Stampede WA Stampede Tunnel Three 9,834 feet
Stampede, WA Stampede Tunnel Four 650 feet
Stampede, WA Tunnel Five 487 Daylighted 1898
Stampede, WA Tunnel Six 309 feet Daylighted 1951
Eagle Gorge, WA Tunnel Seven 400 feet Eliminated, line change, 1960
Lemolo, WA Tunnel Eight 325 feet Eliminated, line change, 1960
Seattle, WA Main Street to Virginia Street, 5,142 feet
TACOMA, WA TO PORTLAND, OR
Tacoma, WA Ruston Tunnel
Tacoma, WA Nelson Bennett Tunnel
Ostrander, WA Ostrander Tunnel
Tunnel Three, Stampede Tunnel, was excavated 855 feet with hand drills, the balance with air drills. The entire tunnel, with the exception of 530 feet, required timbering. Between June, 1888 and some time in 1895, 9,491 lineal feet of masonry lining (brick and concrete) was constructed. The cement used was imported from England and some of the brick was from Japan. From 1898 to 1902 trouble was experienced due to swelling ground which crushed the masonry lining and caused mud to raise between the cross ties. An electrical lighting plant was installed in 1888. and a ventilating plant was built in 1914. It is located at the west portal of the tunnel and consists of two ten feet diameter Sturtevant fans which, at a speed of 220 rpm force into the tunnel, through a reinforced concrete nozzle, about 540,000 cubic feet of air per minute. The tunnel is cleared of smoke and gasses from a passing train in six or seven minutes.
Tunnel Four is located about one mile west of the Stampede Tunnel and is 650 feet long. The lining consists of concrete walls and brick arch. The material penetrated was solid rock but required timbering throughout.
Tunnel Five was located about two miles west of Stampede Tunnel and was 487 feet long. The material penetrated was earth and loose rock and required close timbering. The lining was timber, 12 by 12-inch sets and four-inch plank lagging. The tunnel was converted into an open cut in 1898.
Tunnel Six is located about 2.4 miles west of Stampede Tunnel. It is 309 feet long and has concrete walls and brick masonry arch. The material penetrated was solid rock but required timbering.
Tunnel Seven is located near Eagle Gorge It is 400 feet long and excavated through solid rock and required no timbering.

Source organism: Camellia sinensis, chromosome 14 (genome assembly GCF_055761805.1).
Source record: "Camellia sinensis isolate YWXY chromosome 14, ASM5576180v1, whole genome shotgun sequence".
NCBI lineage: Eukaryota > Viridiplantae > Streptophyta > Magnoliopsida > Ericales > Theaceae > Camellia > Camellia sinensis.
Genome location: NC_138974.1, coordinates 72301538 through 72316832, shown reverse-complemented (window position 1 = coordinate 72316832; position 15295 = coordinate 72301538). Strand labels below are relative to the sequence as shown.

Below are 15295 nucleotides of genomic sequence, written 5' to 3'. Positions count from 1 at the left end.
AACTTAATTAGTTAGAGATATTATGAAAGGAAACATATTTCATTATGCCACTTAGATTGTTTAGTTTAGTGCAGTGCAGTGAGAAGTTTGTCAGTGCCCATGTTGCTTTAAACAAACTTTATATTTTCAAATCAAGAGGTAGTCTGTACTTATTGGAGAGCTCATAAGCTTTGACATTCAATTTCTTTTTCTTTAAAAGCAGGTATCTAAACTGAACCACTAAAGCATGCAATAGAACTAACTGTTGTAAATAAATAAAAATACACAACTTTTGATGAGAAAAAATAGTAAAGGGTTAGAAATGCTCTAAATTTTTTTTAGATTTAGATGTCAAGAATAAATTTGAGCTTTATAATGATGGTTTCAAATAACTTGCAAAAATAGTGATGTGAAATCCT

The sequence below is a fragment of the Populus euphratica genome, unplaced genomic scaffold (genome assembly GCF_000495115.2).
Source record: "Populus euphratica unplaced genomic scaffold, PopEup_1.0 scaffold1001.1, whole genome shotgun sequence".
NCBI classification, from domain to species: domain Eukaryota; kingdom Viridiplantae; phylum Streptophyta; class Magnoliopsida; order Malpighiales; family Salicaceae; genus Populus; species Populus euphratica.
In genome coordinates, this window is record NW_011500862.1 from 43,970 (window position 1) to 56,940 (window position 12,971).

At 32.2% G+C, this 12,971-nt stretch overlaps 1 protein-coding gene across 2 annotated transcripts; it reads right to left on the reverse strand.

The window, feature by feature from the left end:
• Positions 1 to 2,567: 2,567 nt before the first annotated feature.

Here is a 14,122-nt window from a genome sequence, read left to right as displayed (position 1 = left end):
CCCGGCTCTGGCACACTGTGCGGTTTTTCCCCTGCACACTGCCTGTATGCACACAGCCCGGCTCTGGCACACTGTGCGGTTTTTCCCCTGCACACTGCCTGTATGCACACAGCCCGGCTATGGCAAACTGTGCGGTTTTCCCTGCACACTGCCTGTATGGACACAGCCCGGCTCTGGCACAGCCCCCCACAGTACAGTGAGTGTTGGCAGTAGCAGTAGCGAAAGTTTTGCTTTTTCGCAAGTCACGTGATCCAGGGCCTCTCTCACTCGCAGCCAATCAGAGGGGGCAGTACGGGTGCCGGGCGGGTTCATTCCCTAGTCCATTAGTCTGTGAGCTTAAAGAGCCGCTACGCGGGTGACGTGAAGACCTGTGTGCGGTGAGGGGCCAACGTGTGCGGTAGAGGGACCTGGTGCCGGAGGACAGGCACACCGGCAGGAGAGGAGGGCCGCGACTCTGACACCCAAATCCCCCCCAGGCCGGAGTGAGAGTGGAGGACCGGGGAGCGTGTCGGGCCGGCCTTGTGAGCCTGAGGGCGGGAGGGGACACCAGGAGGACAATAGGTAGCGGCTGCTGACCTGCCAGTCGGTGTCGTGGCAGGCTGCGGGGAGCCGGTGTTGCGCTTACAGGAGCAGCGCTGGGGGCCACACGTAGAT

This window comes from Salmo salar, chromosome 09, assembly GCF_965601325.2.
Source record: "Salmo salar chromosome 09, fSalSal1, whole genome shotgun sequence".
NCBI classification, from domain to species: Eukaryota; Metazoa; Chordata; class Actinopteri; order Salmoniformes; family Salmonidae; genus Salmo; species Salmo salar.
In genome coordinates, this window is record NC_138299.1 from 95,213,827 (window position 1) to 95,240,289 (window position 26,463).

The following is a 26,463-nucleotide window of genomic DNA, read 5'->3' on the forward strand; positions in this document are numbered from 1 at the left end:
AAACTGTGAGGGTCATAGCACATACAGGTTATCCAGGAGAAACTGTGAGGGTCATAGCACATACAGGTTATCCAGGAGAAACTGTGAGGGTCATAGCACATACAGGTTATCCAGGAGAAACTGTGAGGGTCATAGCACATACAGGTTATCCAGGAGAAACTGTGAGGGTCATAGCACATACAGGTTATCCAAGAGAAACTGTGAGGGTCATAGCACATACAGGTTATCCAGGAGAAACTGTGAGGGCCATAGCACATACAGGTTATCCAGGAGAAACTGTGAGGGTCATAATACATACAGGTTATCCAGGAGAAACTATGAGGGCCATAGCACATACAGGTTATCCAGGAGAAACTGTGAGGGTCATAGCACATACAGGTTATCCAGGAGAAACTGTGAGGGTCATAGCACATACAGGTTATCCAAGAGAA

[p. 4] Tunnel Eight is located three miles west of Tunnel Seven and is 325 feet long. The lining consists of concrete side walls and 53 feet of concrete arch, the balance of the arch being of brick. The material penetrated was running ground and required close timbering.
Northern Pacific Railway, Office of the Chief Engineer, Saint Paul, Minnesota
Beaver, L. J., Historic Memories from Monuments and Plaques of western Washington, privately published, 1960, pp. 76a-b
AND T.F. OAKES
Thomas Fletcher Oakes
(July 15, 1843-March 14, 1919)
Excerpted from an article by W. Thomas White
James Jerome Hill Reference Library, St. Paul, Minn.
Purchasing agent, assistant treasurer, general freight agent, vice-president, and general superintendent, Kansas Pacific Railroad (1865-1879); general superintendent, Kansas City, Fort Scott and Gulf Railroad and Kansas City, Lawrence and Southern Railroad (1879-1880); vice-president, Oregon Railway and Navigation Company (1880-1881); vice-president (1881-1888), general manager (1883-1889), president (1888-1893), receiver, Northern Pacific Railway (1893-1895).
Thomas C. Cochran, Railroad Leaders, 1845-1890: The Business Mind in Action Cambridge, Mass.: Harvard University Press, 1953
Railway Age March 21, 1919 p. 794
Louis Tuck Renz, The History of the Northern Pacific Railroad Fairfield, Wash.: Ye Galleon Press, 1980);
Eugene Virgil Smalley, History of the Northern Pacific Railroad New York: Putnam's, 1883
Material concerning Thomas F. Oakes is located in the Northern Pacific Railway Company Records of the Minnesota Historical Society, St. Paul, Minnesota, and in the Henry Villard Papers of the Houghton Library of Harvard University, Cambridge, Mass.
[p. 7] SOURCE:
Frey, Robert L. Editor
Encyclopedia of American Business History and Biography, Railroads in the Nineteenth Century,
New York: Facts On File 1988
Author: John A. Phillips, III. Title: Passes, Tunnels, and T. F. Oakes.